Saliva PCR testing and extending vaccination requirement
On 20 October, Napier Port became the first port, and one of the first businesses in New Zealand, to voluntarily implement mandatory vaccination for its entire workforce (not just the frontline team currently required by border orders).
Chief Executive Todd Dawson said “We did this to protect our people and to play our part in protecting the community by raising vaccination rates. Our commitment to discharging our health and safety obligations, will see us doing everything practicable to keep people safe.
Secondly, to maximise economic recovery in a post-lockdown New Zealand, we have to enable businesses to be viable and sustainable. Realising the national vaccination target of 90% (and over) will require not only individuals choosing to become vaccinated, but supporting businesses to implement mandatory vaccination policies in a legitimate and effective way”.
“If other businesses are going to be in a position to do the same, especially small-medium sized organisations, they need more clarity and support to empower them to implement vaccination protocols. Even for a well-equipped business like ours, at times over the past 6 weeks introducing this policy has been all consuming with its own challenges. If other businesses are able to benefit from our experience, we would like to offer our support and learnings.” Mr Dawson said.
Extending mandatory vaccination to all Port Users
In October, we began consultation with port users around extending mandatory vaccination to non-Napier Port employees that come onto port.
“The vast majority are supportive of our proposal, and a small number have expressed concerns related to potential impacts on their operations. We are committed to working with them, and supporting them with this.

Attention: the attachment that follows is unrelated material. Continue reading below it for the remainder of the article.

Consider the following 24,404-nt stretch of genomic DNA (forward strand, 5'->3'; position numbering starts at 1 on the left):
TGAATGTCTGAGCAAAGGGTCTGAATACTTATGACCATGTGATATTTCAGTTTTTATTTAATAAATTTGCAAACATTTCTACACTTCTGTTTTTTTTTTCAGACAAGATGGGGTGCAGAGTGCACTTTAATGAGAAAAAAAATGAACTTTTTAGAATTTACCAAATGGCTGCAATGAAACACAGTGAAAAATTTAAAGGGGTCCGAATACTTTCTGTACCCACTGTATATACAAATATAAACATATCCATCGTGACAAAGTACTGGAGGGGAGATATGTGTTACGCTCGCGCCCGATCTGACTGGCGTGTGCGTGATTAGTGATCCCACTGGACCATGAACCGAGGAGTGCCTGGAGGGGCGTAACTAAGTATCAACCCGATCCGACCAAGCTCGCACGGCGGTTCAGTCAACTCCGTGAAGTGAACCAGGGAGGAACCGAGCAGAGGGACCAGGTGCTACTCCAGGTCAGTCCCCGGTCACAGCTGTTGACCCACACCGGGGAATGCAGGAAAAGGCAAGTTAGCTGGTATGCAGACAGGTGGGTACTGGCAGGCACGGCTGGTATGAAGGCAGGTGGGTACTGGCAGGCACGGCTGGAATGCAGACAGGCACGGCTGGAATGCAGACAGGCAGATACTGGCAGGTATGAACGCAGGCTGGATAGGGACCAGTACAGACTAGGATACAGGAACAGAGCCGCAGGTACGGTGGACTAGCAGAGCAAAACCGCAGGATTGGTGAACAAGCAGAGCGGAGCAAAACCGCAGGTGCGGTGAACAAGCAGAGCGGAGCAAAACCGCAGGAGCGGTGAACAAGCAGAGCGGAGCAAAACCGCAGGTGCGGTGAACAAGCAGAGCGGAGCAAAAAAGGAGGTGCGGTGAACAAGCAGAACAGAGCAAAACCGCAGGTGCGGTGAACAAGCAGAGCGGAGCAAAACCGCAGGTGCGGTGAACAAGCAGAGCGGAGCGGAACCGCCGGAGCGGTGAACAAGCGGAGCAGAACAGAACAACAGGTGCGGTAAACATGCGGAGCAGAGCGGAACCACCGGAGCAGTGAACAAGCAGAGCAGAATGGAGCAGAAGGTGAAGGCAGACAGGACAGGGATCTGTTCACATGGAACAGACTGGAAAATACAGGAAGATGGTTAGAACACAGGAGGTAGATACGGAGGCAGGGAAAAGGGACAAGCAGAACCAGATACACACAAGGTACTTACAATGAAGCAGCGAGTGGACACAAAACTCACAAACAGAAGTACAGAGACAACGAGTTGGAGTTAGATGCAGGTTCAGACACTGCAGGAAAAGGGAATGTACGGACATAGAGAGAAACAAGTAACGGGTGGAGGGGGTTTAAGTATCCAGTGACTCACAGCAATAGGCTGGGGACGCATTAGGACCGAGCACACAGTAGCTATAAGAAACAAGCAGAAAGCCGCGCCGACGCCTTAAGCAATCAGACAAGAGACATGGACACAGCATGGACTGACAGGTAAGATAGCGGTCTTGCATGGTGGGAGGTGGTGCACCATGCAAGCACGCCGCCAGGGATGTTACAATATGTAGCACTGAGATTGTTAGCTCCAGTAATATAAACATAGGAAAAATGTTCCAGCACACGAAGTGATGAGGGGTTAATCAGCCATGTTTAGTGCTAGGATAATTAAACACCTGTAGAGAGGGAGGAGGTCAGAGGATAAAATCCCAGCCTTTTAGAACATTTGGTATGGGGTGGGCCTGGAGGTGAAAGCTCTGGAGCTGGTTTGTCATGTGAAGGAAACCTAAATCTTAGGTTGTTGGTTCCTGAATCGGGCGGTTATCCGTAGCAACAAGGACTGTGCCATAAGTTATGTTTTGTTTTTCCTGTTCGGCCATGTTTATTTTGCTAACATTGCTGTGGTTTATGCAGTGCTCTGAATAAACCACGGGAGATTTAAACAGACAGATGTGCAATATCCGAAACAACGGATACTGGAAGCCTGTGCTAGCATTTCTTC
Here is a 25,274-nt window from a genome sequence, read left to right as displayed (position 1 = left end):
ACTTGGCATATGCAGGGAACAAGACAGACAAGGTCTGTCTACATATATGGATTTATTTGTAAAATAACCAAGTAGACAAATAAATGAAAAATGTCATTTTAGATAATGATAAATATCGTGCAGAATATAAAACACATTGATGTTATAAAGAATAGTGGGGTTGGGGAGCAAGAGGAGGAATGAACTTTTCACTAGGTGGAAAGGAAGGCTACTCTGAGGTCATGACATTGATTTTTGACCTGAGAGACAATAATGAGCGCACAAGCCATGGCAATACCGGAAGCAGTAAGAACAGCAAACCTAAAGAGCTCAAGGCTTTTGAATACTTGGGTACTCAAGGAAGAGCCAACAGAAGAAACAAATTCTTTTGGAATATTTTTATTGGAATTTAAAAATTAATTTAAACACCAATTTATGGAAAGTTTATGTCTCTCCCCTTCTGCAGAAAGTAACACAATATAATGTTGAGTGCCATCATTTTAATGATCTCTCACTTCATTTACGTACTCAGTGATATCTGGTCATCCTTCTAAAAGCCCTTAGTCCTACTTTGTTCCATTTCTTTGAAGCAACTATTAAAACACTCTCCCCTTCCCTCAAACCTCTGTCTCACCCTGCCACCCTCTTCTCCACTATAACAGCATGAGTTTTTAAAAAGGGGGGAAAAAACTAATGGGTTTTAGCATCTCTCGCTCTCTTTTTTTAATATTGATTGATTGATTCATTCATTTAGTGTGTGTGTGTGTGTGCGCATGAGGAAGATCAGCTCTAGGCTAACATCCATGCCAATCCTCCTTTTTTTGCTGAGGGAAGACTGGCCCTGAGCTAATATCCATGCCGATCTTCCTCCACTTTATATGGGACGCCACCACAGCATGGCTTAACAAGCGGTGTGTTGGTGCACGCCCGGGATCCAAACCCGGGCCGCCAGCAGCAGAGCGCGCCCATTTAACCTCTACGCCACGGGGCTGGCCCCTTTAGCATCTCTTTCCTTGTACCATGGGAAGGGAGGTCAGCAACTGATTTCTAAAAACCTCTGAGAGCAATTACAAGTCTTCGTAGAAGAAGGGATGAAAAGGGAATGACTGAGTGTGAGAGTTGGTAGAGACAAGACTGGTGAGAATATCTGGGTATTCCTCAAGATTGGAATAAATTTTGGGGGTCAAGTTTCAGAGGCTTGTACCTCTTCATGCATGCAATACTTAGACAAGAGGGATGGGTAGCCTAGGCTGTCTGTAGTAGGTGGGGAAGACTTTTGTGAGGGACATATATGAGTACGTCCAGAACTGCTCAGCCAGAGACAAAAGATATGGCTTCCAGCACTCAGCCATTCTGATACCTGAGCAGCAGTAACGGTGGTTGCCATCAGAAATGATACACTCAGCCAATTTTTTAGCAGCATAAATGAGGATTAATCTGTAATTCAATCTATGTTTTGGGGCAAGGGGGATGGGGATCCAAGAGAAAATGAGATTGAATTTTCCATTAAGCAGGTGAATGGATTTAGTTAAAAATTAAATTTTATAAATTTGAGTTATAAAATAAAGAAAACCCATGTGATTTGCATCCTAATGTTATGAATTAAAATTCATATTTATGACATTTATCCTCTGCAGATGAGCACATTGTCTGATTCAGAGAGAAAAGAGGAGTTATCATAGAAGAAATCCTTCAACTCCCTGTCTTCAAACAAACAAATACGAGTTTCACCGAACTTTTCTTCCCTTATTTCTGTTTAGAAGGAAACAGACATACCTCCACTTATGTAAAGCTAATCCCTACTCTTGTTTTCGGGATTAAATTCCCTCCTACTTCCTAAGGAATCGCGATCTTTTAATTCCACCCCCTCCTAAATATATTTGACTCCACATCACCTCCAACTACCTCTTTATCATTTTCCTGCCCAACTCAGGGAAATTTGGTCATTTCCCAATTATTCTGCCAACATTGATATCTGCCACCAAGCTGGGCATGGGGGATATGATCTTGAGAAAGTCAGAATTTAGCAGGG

We are conscious of the number of port users and the complexity of connections into Napier Port, which logistically means this process will likely take up until the end of the year to implement. We aim to have this requirement fully in place before the end of December 2021.” Mr Dawson said.
Saliva PCR Surveillance Testing starting soon
In September, Napier Port procured a New Zealand-made, Saliva PCR Testing unit with the intention of carrying out surveillance testing on port. This surveillance testing will not replace official public health testing, but it will provide us with an added layer of protection to help us minimise any potential spread of COVID-19 at the port.
We have progressed our technical training and understanding of how we will manage the process, and worked with public health to ensure alignment with their requirements. We have recruited two specialist roles to manage the process and carry out the testing, which we will start doing from mid-November.
Napier Port will be one of the first non-health sector businesses in New Zealand to implement this technology. Initiatives like this, that support industry requirements to ensure business continuity, are urgently needed.
“Wrapping the right process around our testing is vital, to ensure it integrates with public health requirements and to give our people confidence in the testing itself and our management of it.” Mr Dawson said.
“Ports are ideally placed to trial new measures to combat COVID-19, having been on the frontline for 18 months, undergone regular testing, amongst the first to become vaccinated and also operating under often ambiguous and ever-changing guidelines. It has prepared us well to respond swiftly, balancing the regulatory requirements with the practicalities of running a business and 24hr/7 day a week operation” Mr Dawson said.
[Photo caption: Napier Port workshop while researching saliva PCR testing].
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